5. CUT four of the eight foot 2X4s to 87" long.

6. SANDWICH! Take two of the 87" boards and sandwich the ladder you just made. Screw them together using the exterior screws every twelve inches or so. If you want it to look nice screw from the inside between every rung. Use your clamps if you got 'em to hold the 2X4s snug against each other while you screw for a nice tight fit. Be sure that the bottoms of the boards all line up nice and straight.

7. REPEAT. Do the same thing to the other side/ladder that you built.

8. CUT two 5' 10" lengths from the eight foot 2X4s. Don't throw away those scraps, though. You'll be needing them soon enough!

9. SET your miter to 45 degrees and chop of the corners of these 5' 10" pieces. These will be the bases of your set and you don't want pointy corners. You can do a simple 45 degree chop or you can get fancy and make the taper longer. It's up to you.

10. SCREW the base onto the bottom of each ladder sandwich. Center it as best you can and use three or four screws on each ladder leg.

Hey, an entire post with no political commentary! YEAH!

UPDATE: For one of the sides I would recommend three rungs on the bottom only, leaving the top three out. This way kids can climb the three steps and hold onto the monkey bars to swing out. Slight design flaw...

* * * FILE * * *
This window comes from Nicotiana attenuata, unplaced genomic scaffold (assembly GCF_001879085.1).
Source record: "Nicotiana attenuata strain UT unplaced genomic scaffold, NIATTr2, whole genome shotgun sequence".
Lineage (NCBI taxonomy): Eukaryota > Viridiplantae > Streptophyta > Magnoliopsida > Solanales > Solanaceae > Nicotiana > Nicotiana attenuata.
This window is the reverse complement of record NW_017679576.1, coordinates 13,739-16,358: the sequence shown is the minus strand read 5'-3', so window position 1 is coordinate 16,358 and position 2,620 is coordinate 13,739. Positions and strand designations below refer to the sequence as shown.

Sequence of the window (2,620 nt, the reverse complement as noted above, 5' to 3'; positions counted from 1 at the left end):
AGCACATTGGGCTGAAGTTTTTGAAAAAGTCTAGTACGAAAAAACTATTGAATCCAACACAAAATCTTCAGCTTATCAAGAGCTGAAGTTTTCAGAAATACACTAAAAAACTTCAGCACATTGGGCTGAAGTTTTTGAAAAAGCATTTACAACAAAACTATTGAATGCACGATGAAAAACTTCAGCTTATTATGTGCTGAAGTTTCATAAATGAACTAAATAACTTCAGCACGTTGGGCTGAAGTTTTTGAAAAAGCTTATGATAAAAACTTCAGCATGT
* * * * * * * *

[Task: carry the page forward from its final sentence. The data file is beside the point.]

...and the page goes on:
Next up - The Top!

How To Build Monkey Bars - part 1

In an attempt to be less dour and less obsessed with the decline of America (which somehow reminds me of sliding down a banister that turns into a series of razor blades... sorry... I'm done) and because most of my blog hits are from Google and my post How To Build Monkey Bars I've decided to post, for real, instructions on how to inexpensively and easily build a set of monkey bars for your monkeys to play on and I hope no one is offended that I'm calling their children monkeys.

The whole shebang should run you no more than $80 (pre-hyper-inflation carbon/green surcharge flyover country prices) provided you have the very few tools required and should take no more than an afternoon.

4 Ten Foot Exterior 2X4's
11 Eight Foot Exterior 2X4's
4 3/8" 4" long carriage bolts
4 washers that will fit the bolts
1 or 2 pounds of 2 1/2" exterior screws, depending on how much you like your kids